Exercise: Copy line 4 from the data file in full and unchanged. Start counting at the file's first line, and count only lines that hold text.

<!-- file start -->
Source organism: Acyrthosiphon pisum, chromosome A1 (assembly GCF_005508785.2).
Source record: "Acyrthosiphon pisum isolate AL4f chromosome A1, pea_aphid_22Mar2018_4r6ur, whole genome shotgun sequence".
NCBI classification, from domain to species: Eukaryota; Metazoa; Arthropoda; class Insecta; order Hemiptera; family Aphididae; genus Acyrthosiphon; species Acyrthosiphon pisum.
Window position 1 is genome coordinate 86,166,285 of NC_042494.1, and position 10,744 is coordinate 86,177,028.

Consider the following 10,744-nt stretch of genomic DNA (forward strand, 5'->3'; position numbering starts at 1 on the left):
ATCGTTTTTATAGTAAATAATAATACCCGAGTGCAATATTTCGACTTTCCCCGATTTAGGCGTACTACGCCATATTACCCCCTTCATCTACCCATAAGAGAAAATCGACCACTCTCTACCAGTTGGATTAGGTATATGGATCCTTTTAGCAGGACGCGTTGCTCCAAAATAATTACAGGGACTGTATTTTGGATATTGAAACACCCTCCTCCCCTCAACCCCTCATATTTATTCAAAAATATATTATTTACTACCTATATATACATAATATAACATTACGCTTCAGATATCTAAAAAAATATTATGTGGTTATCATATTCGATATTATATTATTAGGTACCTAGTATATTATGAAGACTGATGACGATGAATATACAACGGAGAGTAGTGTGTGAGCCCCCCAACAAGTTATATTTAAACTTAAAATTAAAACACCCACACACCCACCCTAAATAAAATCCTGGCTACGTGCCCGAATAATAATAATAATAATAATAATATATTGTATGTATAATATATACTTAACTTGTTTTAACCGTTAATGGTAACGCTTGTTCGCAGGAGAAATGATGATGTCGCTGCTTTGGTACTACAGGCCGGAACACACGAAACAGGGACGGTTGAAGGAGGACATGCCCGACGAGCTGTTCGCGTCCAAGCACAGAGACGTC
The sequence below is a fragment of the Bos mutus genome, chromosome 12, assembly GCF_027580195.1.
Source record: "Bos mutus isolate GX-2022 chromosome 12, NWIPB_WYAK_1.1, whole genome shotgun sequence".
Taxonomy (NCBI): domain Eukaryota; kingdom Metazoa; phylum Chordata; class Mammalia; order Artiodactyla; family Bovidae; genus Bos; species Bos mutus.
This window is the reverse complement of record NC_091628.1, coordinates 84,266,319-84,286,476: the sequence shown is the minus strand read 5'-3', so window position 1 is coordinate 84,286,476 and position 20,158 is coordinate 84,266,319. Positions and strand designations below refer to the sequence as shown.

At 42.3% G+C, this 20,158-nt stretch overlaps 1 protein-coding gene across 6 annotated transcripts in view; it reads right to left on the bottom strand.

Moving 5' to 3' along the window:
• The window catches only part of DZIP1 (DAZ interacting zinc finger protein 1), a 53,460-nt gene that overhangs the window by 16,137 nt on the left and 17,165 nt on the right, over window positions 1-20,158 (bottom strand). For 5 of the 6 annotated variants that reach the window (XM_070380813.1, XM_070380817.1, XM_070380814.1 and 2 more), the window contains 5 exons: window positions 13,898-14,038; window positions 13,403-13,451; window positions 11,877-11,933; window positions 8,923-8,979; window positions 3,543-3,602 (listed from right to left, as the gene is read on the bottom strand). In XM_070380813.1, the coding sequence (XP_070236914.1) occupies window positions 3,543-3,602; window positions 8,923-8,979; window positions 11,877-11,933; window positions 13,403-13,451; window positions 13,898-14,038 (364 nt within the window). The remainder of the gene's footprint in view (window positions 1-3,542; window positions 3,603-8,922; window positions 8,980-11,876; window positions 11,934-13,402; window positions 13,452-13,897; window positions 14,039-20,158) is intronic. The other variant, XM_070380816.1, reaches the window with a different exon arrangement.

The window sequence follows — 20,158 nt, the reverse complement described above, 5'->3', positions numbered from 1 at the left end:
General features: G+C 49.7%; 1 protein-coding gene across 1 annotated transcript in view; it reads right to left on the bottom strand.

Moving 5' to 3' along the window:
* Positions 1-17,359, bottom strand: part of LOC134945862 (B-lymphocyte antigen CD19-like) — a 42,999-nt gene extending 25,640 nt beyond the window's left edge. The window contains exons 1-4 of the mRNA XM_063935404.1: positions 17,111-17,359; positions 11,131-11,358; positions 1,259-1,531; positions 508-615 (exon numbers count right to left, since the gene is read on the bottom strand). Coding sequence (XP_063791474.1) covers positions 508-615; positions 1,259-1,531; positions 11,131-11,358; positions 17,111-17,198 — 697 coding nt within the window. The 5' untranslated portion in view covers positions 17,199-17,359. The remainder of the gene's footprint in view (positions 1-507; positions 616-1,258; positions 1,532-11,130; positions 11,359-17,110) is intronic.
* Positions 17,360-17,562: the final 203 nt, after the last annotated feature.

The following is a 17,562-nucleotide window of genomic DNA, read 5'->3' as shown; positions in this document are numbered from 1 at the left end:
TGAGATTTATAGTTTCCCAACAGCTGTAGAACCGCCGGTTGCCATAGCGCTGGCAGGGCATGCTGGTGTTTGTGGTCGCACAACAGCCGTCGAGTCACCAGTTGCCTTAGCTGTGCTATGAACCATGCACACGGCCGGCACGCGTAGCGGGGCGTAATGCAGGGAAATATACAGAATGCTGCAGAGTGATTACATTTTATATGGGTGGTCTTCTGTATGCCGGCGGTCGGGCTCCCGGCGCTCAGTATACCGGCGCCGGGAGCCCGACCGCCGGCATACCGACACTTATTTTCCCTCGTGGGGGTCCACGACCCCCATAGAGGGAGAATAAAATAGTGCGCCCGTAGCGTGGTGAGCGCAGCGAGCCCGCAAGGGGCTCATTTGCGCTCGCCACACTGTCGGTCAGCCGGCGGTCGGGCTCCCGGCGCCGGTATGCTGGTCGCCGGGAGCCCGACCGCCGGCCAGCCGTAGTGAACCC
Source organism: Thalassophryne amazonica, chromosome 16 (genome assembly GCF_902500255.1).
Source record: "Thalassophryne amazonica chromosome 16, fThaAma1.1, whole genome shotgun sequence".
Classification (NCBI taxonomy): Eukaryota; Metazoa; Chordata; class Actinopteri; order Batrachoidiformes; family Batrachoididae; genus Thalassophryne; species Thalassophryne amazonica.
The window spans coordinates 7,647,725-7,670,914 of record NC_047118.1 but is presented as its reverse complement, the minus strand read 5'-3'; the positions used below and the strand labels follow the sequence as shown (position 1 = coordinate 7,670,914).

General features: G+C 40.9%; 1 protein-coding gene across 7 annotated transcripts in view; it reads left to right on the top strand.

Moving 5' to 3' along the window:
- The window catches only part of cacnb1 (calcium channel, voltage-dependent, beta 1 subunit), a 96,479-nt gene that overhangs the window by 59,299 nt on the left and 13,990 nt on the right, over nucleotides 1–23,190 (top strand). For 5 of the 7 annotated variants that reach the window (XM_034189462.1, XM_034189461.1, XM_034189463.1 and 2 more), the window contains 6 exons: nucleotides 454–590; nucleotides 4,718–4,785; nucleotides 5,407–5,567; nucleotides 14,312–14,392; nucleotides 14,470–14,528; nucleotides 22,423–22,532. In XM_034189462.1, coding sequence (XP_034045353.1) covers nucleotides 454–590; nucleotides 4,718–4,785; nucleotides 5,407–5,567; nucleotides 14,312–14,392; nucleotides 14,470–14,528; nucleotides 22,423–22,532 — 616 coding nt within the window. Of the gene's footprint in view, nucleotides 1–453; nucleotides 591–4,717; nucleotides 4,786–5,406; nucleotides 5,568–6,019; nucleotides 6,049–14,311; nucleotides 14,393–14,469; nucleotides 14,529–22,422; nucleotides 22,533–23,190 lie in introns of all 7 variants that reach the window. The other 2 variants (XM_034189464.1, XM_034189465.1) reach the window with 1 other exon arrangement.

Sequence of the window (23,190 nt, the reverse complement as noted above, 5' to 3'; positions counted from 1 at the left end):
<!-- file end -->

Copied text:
Window position 1 is genome coordinate 86,166,285 of NC_042494.1, and position 10,744 is coordinate 86,177,028.